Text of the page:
Far and away, four archetypes defined the field at Grand Prix - New Orleans. They stood for fully half the field, even taking into account that there were sixty different decktypes being played. They were: The Rock, Blue-Green Madness, Oath, and Psychatog. Below are what some of the most successful players of those decks have to say about them. Why did they choose to play them, what makes them tick, and would they have done anything different?
Gerard Fabiano on "The Rock" - 18th Place
Fabiano didn't mince words when it came to his reasons for choosing The Rock. All that talk about it having game against a lot of decks is more than just talk. "This is the deck to play to make Day 2 at a GP." The disruptive package gives it a huge leg up that most decks don't, and the inclusion of a maindeck Haunting Echoes is key, especially in beating Psychatog. He was glad he included it, particularly because he wasn't anticipating such a Psychatog-dense environment. However, all three of his crew playing Rock wound up in the Top 32, so that definitely counts for something.
Most importantly, Fabiano credits his playgroup for working on more than one deck at a time. They learned the hard way, at Houston with their blue-black reanimator, that when everyone's working on the same deck, it's much harder to see where improvements can be made, and which modifications are of value.
"The phenomenon is called Groupthink." - a nearby Mike Pustilnik
Grand Prix New Orleans: The Rock
Jeff Cunningham on "Blue-Green Madness" - 5th Place
Cunningham doesn't see it this way, but he's definitely been vindicated for the ribbing he took for running blue-green madness at Pro Tour - Houston. You'd think that his Top 32 finish would have done that, but pros simply wrote it off to chance. However, as the PTQ season has gone on, the deck's popularity has gone through the roof.
In testing, Cunningham found it was beating his gauntlet continuously. It played like a Fish deck, but with serious threats instead of 1/1's. It's ultra-aggressive, and he believes that's a big mistake that players are making, treating it like a mid-range deck. He particularly mentioned that you often just pitch cards, good cards mind you, for extra damage from Wild Mongrel and Aquamoeba. He decries versions of the deck that try to run Merfolk Looter. It's simply too slow. If you try to play the control deck, you'll just end up outclassed by the better control cards out there. You have to hit early and hit often.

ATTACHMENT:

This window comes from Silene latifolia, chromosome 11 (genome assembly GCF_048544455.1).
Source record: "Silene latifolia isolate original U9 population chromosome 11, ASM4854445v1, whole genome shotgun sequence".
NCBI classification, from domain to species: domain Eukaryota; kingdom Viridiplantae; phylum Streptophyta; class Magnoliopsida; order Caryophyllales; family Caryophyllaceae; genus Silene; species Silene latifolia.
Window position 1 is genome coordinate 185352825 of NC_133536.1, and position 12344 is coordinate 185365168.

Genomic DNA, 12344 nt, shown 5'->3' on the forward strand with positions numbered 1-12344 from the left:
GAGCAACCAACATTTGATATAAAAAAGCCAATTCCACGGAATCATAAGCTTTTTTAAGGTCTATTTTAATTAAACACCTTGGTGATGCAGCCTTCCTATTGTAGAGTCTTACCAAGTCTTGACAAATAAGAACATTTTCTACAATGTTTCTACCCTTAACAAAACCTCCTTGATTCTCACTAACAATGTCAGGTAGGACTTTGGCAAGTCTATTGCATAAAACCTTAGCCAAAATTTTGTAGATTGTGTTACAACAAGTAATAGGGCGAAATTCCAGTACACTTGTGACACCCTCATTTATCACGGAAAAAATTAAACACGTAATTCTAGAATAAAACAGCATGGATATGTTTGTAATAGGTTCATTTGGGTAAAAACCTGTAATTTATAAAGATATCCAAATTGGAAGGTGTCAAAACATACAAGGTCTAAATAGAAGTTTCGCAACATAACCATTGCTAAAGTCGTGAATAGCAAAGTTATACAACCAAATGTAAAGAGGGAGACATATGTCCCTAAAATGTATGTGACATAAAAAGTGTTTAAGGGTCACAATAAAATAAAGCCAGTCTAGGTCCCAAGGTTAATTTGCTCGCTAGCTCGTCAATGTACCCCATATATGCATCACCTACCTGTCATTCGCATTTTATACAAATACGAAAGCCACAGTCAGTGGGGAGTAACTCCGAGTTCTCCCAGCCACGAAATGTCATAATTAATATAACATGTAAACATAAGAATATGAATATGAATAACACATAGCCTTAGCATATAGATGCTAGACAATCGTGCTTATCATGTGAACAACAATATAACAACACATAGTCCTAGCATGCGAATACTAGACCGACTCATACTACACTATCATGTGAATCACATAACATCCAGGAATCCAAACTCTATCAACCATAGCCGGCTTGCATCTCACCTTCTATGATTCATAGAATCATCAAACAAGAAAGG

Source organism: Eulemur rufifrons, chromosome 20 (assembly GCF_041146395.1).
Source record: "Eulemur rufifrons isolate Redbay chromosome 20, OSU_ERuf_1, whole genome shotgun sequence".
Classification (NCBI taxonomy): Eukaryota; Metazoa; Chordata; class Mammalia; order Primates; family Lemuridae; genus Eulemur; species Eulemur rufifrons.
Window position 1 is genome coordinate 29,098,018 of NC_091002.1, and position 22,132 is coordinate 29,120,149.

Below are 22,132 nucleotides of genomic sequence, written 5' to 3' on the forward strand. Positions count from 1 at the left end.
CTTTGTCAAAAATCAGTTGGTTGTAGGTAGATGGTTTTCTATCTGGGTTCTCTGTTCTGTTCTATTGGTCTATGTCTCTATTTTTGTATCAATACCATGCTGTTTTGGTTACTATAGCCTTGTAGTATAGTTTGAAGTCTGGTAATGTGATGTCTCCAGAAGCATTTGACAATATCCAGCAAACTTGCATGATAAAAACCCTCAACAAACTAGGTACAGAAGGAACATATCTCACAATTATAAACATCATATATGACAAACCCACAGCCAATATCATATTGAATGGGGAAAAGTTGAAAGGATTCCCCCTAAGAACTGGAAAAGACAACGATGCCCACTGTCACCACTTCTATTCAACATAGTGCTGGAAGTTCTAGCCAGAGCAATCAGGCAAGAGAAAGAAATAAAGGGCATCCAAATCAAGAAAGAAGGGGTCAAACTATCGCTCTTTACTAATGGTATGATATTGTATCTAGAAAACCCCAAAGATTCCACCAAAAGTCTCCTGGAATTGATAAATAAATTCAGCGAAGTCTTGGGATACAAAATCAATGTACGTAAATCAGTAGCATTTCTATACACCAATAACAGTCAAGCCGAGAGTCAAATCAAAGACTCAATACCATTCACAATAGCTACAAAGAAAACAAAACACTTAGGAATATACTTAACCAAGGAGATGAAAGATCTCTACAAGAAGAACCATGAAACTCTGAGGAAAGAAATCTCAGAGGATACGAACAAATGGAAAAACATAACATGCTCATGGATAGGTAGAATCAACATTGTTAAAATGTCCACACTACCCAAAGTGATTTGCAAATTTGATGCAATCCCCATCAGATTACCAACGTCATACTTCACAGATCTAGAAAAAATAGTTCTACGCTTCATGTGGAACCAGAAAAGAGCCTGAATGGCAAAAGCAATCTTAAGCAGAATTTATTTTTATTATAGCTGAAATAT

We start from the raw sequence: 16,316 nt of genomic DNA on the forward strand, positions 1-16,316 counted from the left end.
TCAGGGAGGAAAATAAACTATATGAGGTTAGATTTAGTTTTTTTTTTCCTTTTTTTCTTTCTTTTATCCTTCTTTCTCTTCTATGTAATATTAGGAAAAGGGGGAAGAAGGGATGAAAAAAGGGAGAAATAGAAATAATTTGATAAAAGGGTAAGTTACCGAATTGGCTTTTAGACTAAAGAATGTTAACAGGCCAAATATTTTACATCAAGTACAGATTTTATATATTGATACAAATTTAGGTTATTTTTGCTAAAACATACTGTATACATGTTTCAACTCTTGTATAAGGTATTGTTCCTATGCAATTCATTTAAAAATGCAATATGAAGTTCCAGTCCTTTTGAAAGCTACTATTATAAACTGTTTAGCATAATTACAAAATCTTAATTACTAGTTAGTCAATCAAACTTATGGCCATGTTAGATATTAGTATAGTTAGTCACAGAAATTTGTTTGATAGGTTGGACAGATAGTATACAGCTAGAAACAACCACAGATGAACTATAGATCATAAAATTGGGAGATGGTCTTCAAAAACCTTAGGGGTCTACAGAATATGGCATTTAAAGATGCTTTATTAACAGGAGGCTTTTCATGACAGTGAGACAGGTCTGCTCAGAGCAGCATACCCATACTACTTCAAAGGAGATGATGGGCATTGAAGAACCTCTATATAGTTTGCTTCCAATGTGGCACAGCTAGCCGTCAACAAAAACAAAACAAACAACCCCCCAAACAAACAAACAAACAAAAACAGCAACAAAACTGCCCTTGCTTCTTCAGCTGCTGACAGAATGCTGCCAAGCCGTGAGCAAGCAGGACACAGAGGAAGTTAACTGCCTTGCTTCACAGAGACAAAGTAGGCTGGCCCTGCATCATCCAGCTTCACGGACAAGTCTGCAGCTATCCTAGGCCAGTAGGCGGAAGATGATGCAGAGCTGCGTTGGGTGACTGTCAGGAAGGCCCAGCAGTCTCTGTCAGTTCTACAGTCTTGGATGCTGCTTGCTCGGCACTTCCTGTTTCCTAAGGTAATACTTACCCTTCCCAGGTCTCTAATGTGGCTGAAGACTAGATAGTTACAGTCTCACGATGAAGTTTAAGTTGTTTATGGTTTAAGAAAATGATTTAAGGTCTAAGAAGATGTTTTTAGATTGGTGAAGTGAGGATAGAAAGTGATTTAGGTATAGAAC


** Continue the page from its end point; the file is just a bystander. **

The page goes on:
Daze, he says, is phenomenal. It makes the early game just that much deadlier, and answers a lot of things the deck fears. He was particularly ready for the mirror, but didn't end up using any of his Spellbane Centaurs, missing the many blue-green decks out there.
He was happy that the field at the Grand Prix met his expectations. In particular, he didn't fear Psychatog, unlike so many in attendance. The only change he could suggest was the possibility of losing an Intuition for a Wonder, just because mana is sometimes an issue, and Wonder is so ridiculous.
Grand Prix New Orleans: U/G Madness
Eugene Harvey on "Psychatog" - 2nd Place
Harvey insists that the bulk of the credit for his Psychatog stands with moneymaking Osyp Lebedowicz. He knew it was the deck he wanted to take to this Grand Prix after two players with a card-for-card identical version qualified on consecutive weeks. He flat out calls it "The most powerful deck in the format".
The reasons for this are many. First off, Smother is enormous, giving him a huge edge versus blue-green madness, a deck he knew would be well represented this weekend. The reduction of pure Goblin Sligh decks is also a boon. Strangely, Red Deck Wins 2K2 runs a near fifty-fifty matchup. The Cunning Wish targets have also been tweaked for maximum efficiency. He couldn't think of a change he'd make, but admits that in second place, he's probably not the man to talk to for alterations.
Grand Prix New Orleans: Psychatog
Zach "The Baby-Faced Assassin" Parker on "Oath" - 30th Place
Talk about a good idea gone wrong. Zach Parker came to this tournament expecting plenty of Rock and Blue-Green madness. He got his wish, and wound up cruising into Day 2. Once there, however, he found himself in a sea of Psychatog decks, seemingly out of nowhere. And if there's one thing his deck can't beat, it's Psychatog.
Against other decks, he's a total wrecking ball. Crater Hellion is particularly outrageous against blue-green madness, and in particular he points to his Battlefield Scrounger as the key to his success. With that much Psychatog, though, Parker was ready to give up at the day's start. When asked what deck he should have played, he simply shook his head and said "I have NO idea."
Grand Prix New Orleans: Oath